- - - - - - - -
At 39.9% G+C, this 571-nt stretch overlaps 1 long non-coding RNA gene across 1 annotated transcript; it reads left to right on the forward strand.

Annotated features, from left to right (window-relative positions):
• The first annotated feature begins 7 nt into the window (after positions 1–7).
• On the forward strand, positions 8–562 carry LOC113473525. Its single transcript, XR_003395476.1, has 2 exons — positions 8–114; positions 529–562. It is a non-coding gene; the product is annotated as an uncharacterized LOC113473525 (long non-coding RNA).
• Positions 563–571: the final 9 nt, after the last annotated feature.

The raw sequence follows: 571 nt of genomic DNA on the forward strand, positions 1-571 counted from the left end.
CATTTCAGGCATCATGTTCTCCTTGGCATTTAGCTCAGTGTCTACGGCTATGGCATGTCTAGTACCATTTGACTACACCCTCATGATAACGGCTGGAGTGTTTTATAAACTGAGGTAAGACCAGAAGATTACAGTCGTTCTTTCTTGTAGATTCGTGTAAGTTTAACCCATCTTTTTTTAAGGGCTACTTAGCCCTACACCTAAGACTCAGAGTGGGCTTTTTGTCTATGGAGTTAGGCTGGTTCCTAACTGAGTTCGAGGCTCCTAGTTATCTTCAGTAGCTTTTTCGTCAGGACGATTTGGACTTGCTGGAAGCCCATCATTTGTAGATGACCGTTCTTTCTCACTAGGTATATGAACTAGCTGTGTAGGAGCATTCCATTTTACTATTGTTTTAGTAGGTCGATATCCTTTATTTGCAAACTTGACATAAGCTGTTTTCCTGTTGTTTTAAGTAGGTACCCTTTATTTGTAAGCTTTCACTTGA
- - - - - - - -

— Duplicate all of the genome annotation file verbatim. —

At 39.9% G+C, this 571-nt stretch overlaps 1 long non-coding RNA gene across 1 annotated transcript; it reads left to right on the forward strand.

Annotated features, from left to right (window-relative positions):
• The first annotated feature begins 7 nt into the window (after positions 1–7).
• On the forward strand, positions 8–562 carry LOC113473525. Its single transcript, XR_003395476.1, has 2 exons — positions 8–114; positions 529–562. It is a non-coding gene; the product is annotated as an uncharacterized LOC113473525 (long non-coding RNA).
• Positions 563–571: the final 9 nt, after the last annotated feature.

The raw sequence follows: 571 nt of genomic DNA on the forward strand, positions 1-571 counted from the left end.
CATTTCAGGCATCATGTTCTCCTTGGCATTTAGCTCAGTGTCTACGGCTATGGCATGTCTAGTACCATTTGACTACACCCTCATGATAACGGCTGGAGTGTTTTATAAACTGAGGTAAGACCAGAAGATTACAGTCGTTCTTTCTTGTAGATTCGTGTAAGTTTAACCCATCTTTTTTTAAGGGCTACTTAGCCCTACACCTAAGACTCAGAGTGGGCTTTTTGTCTATGGAGTTAGGCTGGTTCCTAACTGAGTTCGAGGCTCCTAGTTATCTTCAGTAGCTTTTTCGTCAGGACGATTTGGACTTGCTGGAAGCCCATCATTTGTAGATGACCGTTCTTTCTCACTAGGTATATGAACTAGCTGTGTAGGAGCATTCCATTTTACTATTGTTTTAGTAGGTCGATATCCTTTATTTGCAAACTTGACATAAGCTGTTTTCCTGTTGTTTTAAGTAGGTACCCTTTATTTGTAAGCTTTCACTTGA